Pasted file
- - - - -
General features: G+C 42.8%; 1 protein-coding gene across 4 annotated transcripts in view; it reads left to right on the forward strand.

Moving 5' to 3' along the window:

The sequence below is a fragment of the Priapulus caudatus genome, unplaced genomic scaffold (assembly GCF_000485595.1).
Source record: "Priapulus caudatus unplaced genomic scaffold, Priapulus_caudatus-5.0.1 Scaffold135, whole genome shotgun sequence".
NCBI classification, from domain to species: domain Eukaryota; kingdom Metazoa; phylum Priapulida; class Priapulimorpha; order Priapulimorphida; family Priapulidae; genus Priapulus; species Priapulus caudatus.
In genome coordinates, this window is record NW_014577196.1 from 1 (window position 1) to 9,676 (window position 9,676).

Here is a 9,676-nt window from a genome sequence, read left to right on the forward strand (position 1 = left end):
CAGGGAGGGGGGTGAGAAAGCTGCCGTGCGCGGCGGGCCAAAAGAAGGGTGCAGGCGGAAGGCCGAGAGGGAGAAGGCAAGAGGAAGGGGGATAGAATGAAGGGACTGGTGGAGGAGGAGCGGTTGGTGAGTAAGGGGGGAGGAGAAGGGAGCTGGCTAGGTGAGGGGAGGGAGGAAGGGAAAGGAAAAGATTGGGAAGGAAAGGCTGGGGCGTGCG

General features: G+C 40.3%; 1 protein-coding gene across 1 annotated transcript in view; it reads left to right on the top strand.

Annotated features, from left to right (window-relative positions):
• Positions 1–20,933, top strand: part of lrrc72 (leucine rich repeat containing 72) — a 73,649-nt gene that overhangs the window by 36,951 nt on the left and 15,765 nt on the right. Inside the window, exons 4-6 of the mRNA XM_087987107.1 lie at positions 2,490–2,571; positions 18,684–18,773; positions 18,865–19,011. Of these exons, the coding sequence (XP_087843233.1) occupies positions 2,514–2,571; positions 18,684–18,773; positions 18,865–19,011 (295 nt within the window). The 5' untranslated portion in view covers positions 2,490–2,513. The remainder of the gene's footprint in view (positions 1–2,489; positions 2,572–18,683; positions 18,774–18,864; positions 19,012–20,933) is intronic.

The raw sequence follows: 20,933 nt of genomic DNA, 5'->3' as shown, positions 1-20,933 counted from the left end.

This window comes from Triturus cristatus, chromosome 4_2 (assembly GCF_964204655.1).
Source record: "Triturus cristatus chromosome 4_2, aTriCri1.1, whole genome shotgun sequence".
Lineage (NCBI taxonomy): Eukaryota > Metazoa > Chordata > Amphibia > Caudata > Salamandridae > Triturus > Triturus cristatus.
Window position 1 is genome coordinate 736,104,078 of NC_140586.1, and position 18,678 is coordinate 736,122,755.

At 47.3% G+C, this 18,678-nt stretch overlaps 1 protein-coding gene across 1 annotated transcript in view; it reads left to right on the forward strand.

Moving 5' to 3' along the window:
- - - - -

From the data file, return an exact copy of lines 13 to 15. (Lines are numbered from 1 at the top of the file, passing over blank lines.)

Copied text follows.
This window comes from Triturus cristatus, chromosome 4_2 (assembly GCF_964204655.1).
Source record: "Triturus cristatus chromosome 4_2, aTriCri1.1, whole genome shotgun sequence".
Lineage (NCBI taxonomy): Eukaryota > Metazoa > Chordata > Amphibia > Caudata > Salamandridae > Triturus > Triturus cristatus.